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REI partly reopens six Seattle-area stores, Spokane location and others in Washington

UPDATED: Thu., May 14, 2020

The REI store at 1125 N. Monroe St. was among several Washington stores the Seattle-based company partially opened Wednesday, May 13, 2020. (Tyler Tjomsland / The Spokesman-Review)
The REI store at 1125 N. Monroe St. was among several Washington stores the Seattle-based company partially opened Wednesday, May 13, 2020. (Tyler Tjomsland / The Spokesman-Review)
From staff and wire reports

Seattle and Spokane-area REI fans can enjoy at least a taste of the prepandemic shopping experience as the outdoor retailer partly opened several locations across the state Wednesday under Washington’s new coronavirus rules.

And while REI hopes returning customers will wear masks, CEO Eric Artz said, that won’t be a requirement.

The Spokane REI began offering curbside service on Wednesday for orders placed online. Customers can also call to schedule bike repairs, which need to be dropped off, store manager Mike Harcarik said.

“People are just starting to realize we are open,” Harcarik said. “We’ve had a lot of phone calls. We are expecting some big interest for this weekend.”

Friday marks the start of the REI’s annual anniversary sale to celebrate the outdoor retailer, which first opened in 1938.

“It’s our biggest sale of the year. It’s all online, but there are lots of great deals,” Harcarik said.

Customers need to make online purchases and then call the store at (509) 328-9900 for directions on how to pick up the items, he said.

“We want to get open just like everyone else does,” Harcarik said. “But safety is our number one priority.”

In Seattle on May 3, REI began offering so-called zero-contact bicycle-repair services, in which employees receive, repair and return bikes without any direct contact with customers. A sixth Puget Sound REI location, in Issaquah, also has offered the bicycle-repair service since May 3, but it will not yet open for curbside pickup.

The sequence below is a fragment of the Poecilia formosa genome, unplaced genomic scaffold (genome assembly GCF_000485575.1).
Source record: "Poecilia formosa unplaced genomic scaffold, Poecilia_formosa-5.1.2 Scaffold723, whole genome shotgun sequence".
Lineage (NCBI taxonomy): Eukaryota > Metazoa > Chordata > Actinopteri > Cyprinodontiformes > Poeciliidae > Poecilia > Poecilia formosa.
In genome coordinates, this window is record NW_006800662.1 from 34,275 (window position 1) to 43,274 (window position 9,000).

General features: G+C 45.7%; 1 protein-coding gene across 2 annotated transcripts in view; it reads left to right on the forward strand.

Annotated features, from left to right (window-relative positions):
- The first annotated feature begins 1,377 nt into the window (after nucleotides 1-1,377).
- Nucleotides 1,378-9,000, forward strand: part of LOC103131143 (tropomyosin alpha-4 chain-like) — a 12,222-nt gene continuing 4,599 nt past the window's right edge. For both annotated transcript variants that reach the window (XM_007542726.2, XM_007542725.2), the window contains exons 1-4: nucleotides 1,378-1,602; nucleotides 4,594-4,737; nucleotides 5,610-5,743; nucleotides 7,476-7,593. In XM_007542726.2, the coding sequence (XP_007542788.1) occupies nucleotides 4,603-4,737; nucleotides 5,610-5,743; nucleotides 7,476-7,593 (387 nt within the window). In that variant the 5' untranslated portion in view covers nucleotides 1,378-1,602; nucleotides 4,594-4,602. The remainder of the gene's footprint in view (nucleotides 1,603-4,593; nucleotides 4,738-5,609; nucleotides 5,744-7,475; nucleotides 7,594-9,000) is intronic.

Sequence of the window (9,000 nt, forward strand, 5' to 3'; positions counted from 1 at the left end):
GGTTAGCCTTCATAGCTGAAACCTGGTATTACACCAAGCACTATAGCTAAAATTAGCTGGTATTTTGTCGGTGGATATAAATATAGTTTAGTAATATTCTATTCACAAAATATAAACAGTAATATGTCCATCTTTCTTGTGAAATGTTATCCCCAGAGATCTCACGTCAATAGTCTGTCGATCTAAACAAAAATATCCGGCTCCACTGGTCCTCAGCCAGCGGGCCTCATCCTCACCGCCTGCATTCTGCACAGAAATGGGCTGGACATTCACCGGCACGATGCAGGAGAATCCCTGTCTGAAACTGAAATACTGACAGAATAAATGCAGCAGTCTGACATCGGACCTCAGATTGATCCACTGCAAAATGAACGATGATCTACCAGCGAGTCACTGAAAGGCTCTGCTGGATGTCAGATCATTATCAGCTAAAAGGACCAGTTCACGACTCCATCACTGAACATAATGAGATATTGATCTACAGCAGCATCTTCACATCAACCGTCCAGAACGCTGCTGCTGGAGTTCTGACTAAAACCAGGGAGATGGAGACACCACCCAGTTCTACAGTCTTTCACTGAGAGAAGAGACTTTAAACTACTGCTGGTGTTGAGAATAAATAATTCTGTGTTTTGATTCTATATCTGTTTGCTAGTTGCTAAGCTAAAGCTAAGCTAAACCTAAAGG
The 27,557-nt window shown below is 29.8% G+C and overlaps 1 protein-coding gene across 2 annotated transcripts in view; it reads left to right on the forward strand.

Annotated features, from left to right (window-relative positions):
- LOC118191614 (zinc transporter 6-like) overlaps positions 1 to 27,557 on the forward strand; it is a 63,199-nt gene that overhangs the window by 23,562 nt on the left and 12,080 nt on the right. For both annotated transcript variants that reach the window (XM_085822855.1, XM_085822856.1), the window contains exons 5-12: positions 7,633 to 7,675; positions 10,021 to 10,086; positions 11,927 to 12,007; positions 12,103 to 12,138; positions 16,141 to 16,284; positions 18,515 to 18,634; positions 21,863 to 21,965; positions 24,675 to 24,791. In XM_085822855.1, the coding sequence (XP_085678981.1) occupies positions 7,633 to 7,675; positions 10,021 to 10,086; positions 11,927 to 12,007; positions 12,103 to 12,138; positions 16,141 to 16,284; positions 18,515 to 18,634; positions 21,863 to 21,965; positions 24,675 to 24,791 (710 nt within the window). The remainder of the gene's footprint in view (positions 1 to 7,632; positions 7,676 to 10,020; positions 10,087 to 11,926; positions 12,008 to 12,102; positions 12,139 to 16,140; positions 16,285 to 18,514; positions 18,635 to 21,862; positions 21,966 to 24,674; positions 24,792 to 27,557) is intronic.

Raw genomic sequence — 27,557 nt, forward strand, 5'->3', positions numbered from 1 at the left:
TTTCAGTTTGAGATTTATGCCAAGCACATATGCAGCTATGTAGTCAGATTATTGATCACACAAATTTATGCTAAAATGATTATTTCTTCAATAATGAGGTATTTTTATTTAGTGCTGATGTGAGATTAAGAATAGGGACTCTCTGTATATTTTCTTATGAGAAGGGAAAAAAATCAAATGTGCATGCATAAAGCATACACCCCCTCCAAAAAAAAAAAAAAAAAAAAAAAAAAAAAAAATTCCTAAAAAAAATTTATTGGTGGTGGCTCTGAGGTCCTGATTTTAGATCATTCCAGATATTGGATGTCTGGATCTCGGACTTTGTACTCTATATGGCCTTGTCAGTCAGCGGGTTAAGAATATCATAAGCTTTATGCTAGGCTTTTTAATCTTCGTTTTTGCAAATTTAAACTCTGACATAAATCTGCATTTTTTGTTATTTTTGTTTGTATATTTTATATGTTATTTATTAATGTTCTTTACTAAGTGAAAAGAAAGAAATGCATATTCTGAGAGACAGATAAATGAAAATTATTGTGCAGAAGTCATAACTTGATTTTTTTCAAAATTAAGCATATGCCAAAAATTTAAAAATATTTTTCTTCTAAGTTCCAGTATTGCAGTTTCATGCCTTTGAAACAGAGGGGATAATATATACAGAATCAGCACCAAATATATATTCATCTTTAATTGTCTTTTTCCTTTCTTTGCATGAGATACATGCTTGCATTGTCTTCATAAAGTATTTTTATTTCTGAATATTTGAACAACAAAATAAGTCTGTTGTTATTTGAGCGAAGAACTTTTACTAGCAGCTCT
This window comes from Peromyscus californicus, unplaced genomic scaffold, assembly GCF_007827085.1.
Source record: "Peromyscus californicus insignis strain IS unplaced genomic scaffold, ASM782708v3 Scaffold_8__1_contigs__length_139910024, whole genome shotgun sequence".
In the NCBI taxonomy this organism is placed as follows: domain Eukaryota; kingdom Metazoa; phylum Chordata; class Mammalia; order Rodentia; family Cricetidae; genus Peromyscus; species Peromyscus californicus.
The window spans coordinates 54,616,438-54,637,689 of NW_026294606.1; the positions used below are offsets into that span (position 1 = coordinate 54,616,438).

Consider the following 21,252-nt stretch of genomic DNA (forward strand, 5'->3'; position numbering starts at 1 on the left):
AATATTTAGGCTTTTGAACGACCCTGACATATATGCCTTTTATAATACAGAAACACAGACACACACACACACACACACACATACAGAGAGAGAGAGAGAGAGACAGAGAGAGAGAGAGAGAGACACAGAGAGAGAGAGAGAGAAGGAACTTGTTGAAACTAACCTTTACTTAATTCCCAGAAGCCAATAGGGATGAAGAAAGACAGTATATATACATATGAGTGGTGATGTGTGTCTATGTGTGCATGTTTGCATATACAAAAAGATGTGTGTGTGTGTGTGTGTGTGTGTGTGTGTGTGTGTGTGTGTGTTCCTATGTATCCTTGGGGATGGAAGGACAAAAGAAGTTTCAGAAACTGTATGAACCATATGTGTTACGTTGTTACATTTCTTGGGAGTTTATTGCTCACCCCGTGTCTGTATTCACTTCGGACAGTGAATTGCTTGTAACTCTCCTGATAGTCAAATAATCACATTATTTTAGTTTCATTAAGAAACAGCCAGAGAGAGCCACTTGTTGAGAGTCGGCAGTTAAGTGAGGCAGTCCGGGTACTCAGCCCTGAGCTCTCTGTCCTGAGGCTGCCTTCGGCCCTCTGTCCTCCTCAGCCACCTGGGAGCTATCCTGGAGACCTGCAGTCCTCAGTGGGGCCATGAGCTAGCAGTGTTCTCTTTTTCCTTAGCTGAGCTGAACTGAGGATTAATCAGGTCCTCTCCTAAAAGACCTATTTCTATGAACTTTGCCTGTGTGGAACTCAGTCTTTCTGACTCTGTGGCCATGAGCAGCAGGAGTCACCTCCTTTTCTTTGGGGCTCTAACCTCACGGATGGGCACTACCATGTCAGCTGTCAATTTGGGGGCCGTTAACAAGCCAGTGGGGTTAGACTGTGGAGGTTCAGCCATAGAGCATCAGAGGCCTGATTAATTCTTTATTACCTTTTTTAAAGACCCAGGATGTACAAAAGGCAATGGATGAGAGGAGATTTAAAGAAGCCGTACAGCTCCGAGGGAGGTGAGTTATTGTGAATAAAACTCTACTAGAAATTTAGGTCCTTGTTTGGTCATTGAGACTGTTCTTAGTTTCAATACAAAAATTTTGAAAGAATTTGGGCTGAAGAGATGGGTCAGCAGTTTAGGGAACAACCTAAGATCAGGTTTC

The Seattle-area reopenings follow last week’s announcement by Gov. Jay Inslee that nonessential retailers can reopen for curbside pickup in the first of the state’s four-phase reopening plan.

Four other Washington state REI locations – in Silverdale, Olympia, Bellingham and Kennewick – also began curbside pickup Wednesday as part of the retailer’s plans to reopen more than half of its national fleet of 162 stores in time for the anniversary sale, which runs Friday through May 25; those stores have offered bicycle-repair service since May 3.

All reopened locations will follow strict health and safety guidelines, the company said. In a letter to members, Artz said store employees will wear face coverings, and he asked customers to wear them, too. “It’s a simple thing that we can all do right now to take care of one another,” Artz said, adding that stores will provide free masks to customers who don’t have one.

But an REI spokesperson was quick to note that customers who chose not to wear masks would not be refused service unless the stores were in jurisdictions requiring face coverings in public areas. “Broadly, it’s a request, not a requirement,” spokesperson Halley Knigge said.

In making masks voluntary, REI may avoid some of the controversy that has enveloped Costco, which requires customers to wear masks.

REI’s reopening comes almost two months after it closed its physical locations and put many of its 14,000 employees on paid leave for what was hoped would be a short shutdown. But in early April, the company announced it would furlough many of its employees without pay for 90 days and cut pay for senior managers.

This week’s reopening will see some of those furloughed staff back in the stores, though Knigge acknowledged that staffing levels would be lower. “We will be operating with fewer people in-store than we did prior to our temporary store closures in this immediate period, particularly in stores that are just offering curbside pickup and zero-touch shop services,” she said in an emailed statement Tuesday.

REI returns to an outdoor retail sector that has fared unevenly during Washington’s stay-at-home period. While rival Patagonia has been slow to reopen, with plans to offer curbside-pickup service at only 10 locations by May 20, down-market competitor Big 5 remained open as an “essential” business, thanks to sales of products such as coffee makers, humidifiers, air mattress and sleeping bags, according to one Seattle-area store employee.

The Seatte Times contributed to this report.

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